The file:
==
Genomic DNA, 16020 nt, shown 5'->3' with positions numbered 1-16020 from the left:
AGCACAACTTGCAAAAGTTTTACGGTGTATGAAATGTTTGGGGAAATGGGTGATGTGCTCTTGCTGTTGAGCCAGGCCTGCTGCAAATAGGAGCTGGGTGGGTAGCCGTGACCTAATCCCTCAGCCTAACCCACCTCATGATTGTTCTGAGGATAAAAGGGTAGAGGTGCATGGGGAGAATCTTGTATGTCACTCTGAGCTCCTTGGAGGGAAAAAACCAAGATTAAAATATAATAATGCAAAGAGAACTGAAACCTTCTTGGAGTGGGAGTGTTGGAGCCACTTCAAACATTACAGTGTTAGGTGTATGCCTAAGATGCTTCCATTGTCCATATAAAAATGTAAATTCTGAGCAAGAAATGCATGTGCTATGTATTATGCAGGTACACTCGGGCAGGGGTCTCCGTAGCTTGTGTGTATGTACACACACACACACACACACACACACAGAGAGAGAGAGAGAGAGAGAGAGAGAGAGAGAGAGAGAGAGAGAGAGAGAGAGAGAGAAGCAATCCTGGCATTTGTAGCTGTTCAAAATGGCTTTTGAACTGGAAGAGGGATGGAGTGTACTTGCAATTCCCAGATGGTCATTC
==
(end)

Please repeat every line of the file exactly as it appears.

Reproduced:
Genomic DNA, 16020 nt, shown 5'->3' with positions numbered 1-16020 from the left:
AGCACAACTTGCAAAAGTTTTACGGTGTATGAAATGTTTGGGGAAATGGGTGATGTGCTCTTGCTGTTGAGCCAGGCCTGCTGCAAATAGGAGCTGGGTGGGTAGCCGTGACCTAATCCCTCAGCCTAACCCACCTCATGATTGTTCTGAGGATAAAAGGGTAGAGGTGCATGGGGAGAATCTTGTATGTCACTCTGAGCTCCTTGGAGGGAAAAAACCAAGATTAAAATATAATAATGCAAAGAGAACTGAAACCTTCTTGGAGTGGGAGTGTTGGAGCCACTTCAAACATTACAGTGTTAGGTGTATGCCTAAGATGCTTCCATTGTCCATATAAAAATGTAAATTCTGAGCAAGAAATGCATGTGCTATGTATTATGCAGGTACACTCGGGCAGGGGTCTCCGTAGCTTGTGTGTATGTACACACACACACACACACACACACACAGAGAGAGAGAGAGAGAGAGAGAGAGAGAGAGAGAGAGAGAGAGAGAGAGAGAGAGAGAAGCAATCCTGGCATTTGTAGCTGTTCAAAATGGCTTTTGAACTGGAAGAGGGATGGAGTGTACTTGCAATTCCCAGATGGTCATTC